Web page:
Trust, Credibility and Relationships: The Secret Sauce for the Successful PMO: Why IT Projects Fail and Some Things to Think About


by Ahmad Iqbal, President

BPM Advisors, LLC 

California, USA

All too often, organizations find themselves implementing multiple initiatives, often with conflicting priorities and resource limitations. Many projects end up becoming victims of politics, interdepartmental turf wars, budgetary miscalculations, and other impediments. Larger organizations often establish a Project Management Office, or PMO, to provide governance, artifacts, best practices, and methodologies. In reality, however, a significantly high percentage of PMOs, especially in IT organizations, either fold or fail to live up to their expectations within the first year of existence.

It has been said in the past that building a successful PMO is analogous to a construction project with many structural components. Unfortunately, what is often overlooked is the secret sauce that makes the structural components stick together.

Of course the approach to building a PMO can vary based on the nature and culture of the organization. What works for the Marine Corps may not work as well at the Peace Corps. Despite being “Corps” these two organizations have very different cultures.

A lot of PMOs are too consumed with the formalities and subsequent compliance with the project framework, methodology and other project-related artifacts. While compliance is one of the essential functions of PMOs, too much focus on enforcement will turn them into dreaded ‘Project Police’ especially due to the narrow focus and almost cult-like devotion to methodology frameworks. Some project leaders are so caught up debating the superiority of waterfall vs. agile that they miss the larger picture of why their projects are undertaken in the first place.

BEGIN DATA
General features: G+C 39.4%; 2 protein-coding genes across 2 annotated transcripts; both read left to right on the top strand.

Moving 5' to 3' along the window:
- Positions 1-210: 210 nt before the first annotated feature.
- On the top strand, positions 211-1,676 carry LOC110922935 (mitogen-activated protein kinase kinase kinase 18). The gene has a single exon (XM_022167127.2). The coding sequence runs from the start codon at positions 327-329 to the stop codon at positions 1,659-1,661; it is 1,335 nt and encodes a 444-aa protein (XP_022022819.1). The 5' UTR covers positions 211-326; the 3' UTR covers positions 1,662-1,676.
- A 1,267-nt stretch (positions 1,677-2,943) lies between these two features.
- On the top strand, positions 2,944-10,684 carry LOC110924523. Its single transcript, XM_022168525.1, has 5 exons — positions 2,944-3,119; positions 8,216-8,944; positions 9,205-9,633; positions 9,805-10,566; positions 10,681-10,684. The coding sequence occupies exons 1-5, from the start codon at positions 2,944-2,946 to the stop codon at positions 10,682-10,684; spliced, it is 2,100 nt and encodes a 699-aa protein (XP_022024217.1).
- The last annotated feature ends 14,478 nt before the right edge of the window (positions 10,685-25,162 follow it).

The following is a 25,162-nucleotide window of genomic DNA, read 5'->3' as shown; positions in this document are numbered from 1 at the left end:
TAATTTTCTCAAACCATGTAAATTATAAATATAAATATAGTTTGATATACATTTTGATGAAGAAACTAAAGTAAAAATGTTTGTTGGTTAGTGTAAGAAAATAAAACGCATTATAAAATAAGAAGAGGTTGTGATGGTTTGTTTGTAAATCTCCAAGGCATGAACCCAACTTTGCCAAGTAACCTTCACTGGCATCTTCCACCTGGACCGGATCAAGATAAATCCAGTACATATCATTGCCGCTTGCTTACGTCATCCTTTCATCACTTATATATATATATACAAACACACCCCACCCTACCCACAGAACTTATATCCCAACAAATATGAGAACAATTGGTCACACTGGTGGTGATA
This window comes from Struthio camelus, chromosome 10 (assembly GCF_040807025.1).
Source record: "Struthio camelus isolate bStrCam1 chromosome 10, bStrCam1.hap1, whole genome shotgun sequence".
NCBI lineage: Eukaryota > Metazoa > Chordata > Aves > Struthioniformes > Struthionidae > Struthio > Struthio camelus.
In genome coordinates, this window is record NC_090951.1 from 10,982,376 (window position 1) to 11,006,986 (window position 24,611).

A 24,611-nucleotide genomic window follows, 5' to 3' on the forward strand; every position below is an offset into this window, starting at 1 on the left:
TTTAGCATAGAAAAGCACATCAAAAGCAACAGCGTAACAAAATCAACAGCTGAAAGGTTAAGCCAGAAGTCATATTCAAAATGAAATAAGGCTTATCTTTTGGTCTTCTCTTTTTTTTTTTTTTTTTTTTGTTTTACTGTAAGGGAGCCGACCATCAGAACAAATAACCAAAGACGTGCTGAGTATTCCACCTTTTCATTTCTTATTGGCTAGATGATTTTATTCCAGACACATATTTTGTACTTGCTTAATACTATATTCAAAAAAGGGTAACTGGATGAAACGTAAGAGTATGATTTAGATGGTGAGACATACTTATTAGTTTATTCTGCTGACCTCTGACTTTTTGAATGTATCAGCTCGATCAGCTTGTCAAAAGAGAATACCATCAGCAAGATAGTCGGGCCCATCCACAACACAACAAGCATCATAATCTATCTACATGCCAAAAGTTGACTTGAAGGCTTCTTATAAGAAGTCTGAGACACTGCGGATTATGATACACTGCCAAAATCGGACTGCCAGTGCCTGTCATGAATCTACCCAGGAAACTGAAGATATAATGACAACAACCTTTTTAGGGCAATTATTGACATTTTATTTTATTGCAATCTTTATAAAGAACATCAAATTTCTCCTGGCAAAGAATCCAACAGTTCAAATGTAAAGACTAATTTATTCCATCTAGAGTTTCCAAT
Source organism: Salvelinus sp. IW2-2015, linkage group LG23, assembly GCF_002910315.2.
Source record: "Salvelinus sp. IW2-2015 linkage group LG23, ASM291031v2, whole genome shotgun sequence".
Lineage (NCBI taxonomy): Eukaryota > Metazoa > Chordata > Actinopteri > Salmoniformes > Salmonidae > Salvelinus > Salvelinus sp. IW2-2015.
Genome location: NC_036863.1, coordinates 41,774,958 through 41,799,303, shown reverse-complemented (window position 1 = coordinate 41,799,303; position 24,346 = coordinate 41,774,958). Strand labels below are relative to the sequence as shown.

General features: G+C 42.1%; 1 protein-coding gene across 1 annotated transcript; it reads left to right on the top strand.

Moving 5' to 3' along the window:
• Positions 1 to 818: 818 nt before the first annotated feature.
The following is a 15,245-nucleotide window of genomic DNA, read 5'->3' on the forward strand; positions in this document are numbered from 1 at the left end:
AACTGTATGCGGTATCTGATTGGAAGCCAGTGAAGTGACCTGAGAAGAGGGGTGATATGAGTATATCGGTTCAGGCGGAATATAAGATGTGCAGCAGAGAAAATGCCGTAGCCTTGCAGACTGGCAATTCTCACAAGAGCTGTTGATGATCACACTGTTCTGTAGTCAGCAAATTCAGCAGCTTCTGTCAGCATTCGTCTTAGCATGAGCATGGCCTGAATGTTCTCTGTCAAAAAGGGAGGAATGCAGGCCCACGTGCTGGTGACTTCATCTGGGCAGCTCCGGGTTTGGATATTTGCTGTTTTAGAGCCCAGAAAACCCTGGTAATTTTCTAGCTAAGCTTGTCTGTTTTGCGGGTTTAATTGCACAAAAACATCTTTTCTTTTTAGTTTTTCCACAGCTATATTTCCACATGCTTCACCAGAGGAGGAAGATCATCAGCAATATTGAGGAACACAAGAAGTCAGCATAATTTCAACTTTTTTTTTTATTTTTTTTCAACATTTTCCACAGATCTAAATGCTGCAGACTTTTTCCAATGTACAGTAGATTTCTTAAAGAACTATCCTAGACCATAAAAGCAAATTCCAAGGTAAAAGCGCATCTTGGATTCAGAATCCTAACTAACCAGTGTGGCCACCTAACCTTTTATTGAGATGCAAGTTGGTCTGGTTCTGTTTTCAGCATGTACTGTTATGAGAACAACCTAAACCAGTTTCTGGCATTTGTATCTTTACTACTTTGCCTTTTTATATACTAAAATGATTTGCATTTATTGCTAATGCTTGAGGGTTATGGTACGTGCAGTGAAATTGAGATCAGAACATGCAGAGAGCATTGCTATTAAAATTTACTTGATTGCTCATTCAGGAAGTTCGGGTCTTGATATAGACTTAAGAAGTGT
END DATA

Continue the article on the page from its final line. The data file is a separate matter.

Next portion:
The rigidity of a formal approach typically links project success to the triple constraints of time, budget and specifications of deliverables; success of PMOs, similarly, is measured by the establishment of governance, framework and methodologies, etc.

However, such orthodox adherence to formal methodologies allows project professionals, both at the micro (project) and the macro (PMO) levels to miss the forest for the trees due to the narrow interpretation of artifacts. At the micro level, success and failure are typically assessed against meeting schedules, budgets, and specifications, not against achieving full customer satisfaction. Similarly, PMOs, too, are busy with enforcement instead of building relationships.

In reality, the success of a PMO, especially a nascent one, relies not on better adherence to frameworks and methodologies, but the ability to establish trust and build relationships with their internal clients. These organic factors, such as Credibility, Trust and Relationships and the ability to Manage Change, are the desperately missing secret sauces of PMO success.


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About the Author

pmwj16-nov2013-iqbal-IMAGEflag-usaAhmad Iqbal

California, USA

Ahmad Iqbal is the President of a Los Angeles based boutique management consulting firm called BPM Advisors, LLC. In the past, he ran many large-scale projects locally and internationally in the telecom, aerospace and financial services industries. As someone who started multiple successful PMOs from ground up, he helps clients who either seek to establish successful PMOs in-house or need to re-calibrate existing ones. In his current practice, he pioneered a PMO-as-a-Service model to help organizations execute projects efficiently without having to incur overhead of having project teams in-house. In addition to his organic approach to project management, Ahmad’s expertise includes Strategy and Policy Development and Implementation, Change Management, Organizational and Operational Assessment, Business Process Re-engineering, Enterprise Architecture and Design for IT organizations, Best Practices Processes and Procedures etc.

Ahmad is an Adjunct Professor at the School of Business (Graduate Division) of the University of Redlands (www.redlands.edu) where he teaches project management and other graduate level technology and business classes for their MBA and MSIT programs.  Ahmad has been a speaker in various Leadership training seminars and workshops discussing his experience in Change Management and Organizational Transformation. He authored various internal policy papers, and whitepapers based on his research and experience for the organizations he served.

He is an elected member of the Board of Directors at International Visitors Council of Los Angeles (www.ivcla.org). In the past, he served as a fellow with Southern California Leadership Network (SCLN). He can be reached at: aiqbal [at]bpmadvisors.com